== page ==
The BBC reported this week that 52 out of 100 children in the UK don’t eat a single portion of veg each day. I know it can be difficult to reach the recommended five portions of fruit and veg every day–some days are harder than others–but I was surprised that over half of UK kids don’t eat any veg at all on a daily basis.
Here are our top ten ways of getting your kids to eat more veg, with links to recipes on the Mini Yummers site–click the title of each one to be taken to the recipe.
I make mini versions of these for little one’s lunchbox, but larger ones can form the basis of a yummy main meal when warmed. You only need a small tin of sweetcorn–yep, tinned veggies count too 🙂 They also contain starch and dairy protein, so three of the food groups are covered in one.
Although there’s only a small amount of veg in the actual gnocchi, when served with a nice tomato sauce (recipe included in link), you have an easy vegetable portion right there. To up the veggie intake you can substitute the potato in the gnocchi for sweet potato–you’ll need to add a bit more flour though as sweet potatoes are wetter than potatoes and your mix will be gooey.
Kids love veggie soups, and almost all veggies taste good in a soup (with the exception of bitter veggies). If you cook them in enough stock to cover them, add a tin of chopped tomatoes and some herbs, then blend when it’s all cooked, you have a simple yummy soup.
We have two recipes on Mini Yummers if you fancy something a little different.
Tomatoes, broccoli, frozen peas, sweetcorn, and artichokes from a jar, all taste great when added to a classic macaroni and cheese.
The veggies aren’t exactly hiding, but it’s a good way to tempt more fussy eaters to try vegetables as the cheesy sauce encourages them to have a go.
Although this recipe includes making your own pasta, you don’t have to go that far. You can buy readymade lasagne sheets and par cook them before filling and cutting the pasta to make ravioli.
The butternut squash filling though, is really yummy and easy to make. It’s sure to tempt any child to eat more vegetables.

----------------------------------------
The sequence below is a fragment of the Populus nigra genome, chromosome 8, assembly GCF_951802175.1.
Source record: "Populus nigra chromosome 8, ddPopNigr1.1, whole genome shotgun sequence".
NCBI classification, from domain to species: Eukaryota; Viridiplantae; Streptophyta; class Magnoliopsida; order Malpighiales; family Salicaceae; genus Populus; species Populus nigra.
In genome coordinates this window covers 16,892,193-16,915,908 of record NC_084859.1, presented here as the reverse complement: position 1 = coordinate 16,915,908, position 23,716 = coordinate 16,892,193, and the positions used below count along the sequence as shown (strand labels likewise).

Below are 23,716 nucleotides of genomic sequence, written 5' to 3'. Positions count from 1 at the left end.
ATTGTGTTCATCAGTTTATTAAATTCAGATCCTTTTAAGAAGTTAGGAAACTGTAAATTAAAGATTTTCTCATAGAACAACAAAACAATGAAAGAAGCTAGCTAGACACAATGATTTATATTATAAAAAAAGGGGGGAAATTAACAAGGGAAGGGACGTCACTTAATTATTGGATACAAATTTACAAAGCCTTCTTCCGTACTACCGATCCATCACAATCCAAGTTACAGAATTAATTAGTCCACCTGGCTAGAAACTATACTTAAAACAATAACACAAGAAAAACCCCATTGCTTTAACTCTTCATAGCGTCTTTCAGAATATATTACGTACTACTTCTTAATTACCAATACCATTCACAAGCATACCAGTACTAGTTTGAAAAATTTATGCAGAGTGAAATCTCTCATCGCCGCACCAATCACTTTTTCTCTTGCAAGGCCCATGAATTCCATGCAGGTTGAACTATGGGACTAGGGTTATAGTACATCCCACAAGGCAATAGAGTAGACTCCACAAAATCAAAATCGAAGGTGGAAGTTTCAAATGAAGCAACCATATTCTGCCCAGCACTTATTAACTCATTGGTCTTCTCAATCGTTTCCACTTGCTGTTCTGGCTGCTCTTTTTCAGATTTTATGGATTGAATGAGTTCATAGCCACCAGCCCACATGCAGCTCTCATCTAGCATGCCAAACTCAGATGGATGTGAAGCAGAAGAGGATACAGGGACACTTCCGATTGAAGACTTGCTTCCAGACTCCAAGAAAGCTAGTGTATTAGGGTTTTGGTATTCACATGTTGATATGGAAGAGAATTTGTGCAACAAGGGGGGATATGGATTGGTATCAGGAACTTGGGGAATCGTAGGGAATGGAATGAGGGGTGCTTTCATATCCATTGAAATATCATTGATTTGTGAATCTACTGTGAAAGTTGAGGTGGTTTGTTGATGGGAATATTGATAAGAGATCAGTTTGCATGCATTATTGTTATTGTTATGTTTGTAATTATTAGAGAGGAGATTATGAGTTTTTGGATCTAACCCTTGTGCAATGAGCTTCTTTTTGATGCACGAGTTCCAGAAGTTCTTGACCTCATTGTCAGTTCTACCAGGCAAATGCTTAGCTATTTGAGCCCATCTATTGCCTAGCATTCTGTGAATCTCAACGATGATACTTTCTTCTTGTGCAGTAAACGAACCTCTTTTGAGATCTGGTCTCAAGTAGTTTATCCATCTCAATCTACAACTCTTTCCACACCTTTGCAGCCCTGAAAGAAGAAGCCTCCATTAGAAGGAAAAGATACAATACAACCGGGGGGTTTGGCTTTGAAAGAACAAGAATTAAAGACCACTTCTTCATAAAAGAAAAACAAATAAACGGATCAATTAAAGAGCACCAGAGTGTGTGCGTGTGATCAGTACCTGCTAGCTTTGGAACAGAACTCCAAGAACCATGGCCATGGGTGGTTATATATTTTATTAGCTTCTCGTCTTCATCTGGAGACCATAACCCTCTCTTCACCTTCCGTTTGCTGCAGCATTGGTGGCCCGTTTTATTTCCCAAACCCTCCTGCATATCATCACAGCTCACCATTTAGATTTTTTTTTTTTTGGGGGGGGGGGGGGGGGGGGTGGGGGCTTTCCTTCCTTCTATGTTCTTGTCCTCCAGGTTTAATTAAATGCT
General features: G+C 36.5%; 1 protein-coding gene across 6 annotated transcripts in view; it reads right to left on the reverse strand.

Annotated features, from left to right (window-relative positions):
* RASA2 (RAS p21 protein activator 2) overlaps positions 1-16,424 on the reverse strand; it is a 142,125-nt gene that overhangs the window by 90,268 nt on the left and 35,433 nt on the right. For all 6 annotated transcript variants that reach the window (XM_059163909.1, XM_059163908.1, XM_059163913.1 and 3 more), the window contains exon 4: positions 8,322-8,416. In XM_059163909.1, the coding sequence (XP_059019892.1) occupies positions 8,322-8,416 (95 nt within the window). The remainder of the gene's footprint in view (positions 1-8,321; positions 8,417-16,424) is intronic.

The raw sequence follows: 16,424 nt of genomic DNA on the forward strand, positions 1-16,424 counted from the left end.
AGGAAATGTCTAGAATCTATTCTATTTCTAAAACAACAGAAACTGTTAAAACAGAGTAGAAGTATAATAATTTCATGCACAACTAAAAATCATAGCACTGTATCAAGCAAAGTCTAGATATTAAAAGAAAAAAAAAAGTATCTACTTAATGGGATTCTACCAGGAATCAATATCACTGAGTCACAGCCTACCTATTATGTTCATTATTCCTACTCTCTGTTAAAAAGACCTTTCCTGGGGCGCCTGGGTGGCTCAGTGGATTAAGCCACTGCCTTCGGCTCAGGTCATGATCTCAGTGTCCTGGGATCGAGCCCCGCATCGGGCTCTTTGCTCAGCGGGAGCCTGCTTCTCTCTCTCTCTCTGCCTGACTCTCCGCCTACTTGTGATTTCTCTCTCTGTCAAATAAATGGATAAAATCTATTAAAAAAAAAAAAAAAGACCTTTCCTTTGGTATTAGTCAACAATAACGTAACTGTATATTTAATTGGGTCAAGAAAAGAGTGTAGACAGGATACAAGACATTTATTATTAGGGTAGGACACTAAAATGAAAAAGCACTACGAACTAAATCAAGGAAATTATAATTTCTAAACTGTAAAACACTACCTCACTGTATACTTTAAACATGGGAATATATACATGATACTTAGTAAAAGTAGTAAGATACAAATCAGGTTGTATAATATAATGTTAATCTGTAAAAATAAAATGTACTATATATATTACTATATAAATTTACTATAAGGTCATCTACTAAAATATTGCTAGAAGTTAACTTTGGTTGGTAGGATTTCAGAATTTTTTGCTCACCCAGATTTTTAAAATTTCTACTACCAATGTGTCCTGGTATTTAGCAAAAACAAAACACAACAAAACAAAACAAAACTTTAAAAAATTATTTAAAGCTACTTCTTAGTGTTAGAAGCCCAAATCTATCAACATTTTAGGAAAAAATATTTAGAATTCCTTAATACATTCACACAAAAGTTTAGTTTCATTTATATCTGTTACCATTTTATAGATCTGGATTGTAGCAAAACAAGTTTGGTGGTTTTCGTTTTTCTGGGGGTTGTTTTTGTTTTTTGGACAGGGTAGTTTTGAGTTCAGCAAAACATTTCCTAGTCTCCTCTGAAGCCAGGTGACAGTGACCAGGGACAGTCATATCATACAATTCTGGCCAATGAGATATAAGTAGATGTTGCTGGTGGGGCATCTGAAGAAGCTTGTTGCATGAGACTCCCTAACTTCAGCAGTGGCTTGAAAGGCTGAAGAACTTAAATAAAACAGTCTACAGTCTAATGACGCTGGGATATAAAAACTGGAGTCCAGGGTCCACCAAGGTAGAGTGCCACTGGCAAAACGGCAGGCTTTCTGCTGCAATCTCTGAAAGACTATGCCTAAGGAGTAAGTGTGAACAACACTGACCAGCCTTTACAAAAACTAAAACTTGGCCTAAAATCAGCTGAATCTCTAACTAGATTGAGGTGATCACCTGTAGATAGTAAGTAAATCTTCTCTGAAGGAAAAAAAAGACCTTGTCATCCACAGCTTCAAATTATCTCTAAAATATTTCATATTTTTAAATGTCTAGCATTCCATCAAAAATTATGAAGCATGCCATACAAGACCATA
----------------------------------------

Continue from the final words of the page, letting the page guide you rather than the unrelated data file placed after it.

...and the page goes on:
Although this is very much a side dish, these onion rings are baked, rather than being fried, so they are pretty healthy. Onions are also a great veg for children with sensitive tummies, have lots of vitamins, and are a good source of iron.
I’ve not met a child yet who didn’t like onion rings.
The original recipe for this uses a tin of mixed beans, and, just to confuse us, most beans can count as either a protein or a vegetable! Green beans, sweetcorn and butter beans (lima beans) usually feature in mixed beans though and these are definitely vegetables.
To up the veggie quota further, you can always add some peas or extra green beans. Even if your kids don’t usually like beans and peas, they get mashed up with other ingredients in this recipe and taste yummers!
Such a lovely recipe for kids to make, and these sweetcorn fritters taste good hot or cold.
I often make a few mini ones in addition to larger ones that we’ll eat for dinner, and pack the mini ones in a lunchbox the next day. Once cooked, you’ll need to eat them right away or store them in the fridge.
Sure to win over any child, these vegetable crisps are simple to make and perfect to eat right away or from a sealed container for a healthy addition to the lunchbox.
Much healthier than the bagged potato variety of crisp, and your little one will love them just as much.
OK, so I’m sheepishly adding this one 🙂 It’s still cake, at the end of the day, and in no way am I suggesting this as a regular way for your kids to get their daily vegetables. But a treat every now and then, that also includes vegetables, can never be a bad thing.
Everything in moderation 🙂
So now you have plenty of ideas for adding vegetables to your child’s daily diet, but if you also struggle to get them eating fruit, then we have you covered there too…
Do you have any favourite ways to get more veggies into your kids’ diets? Please share–we’d love to hear how you cope with this problem.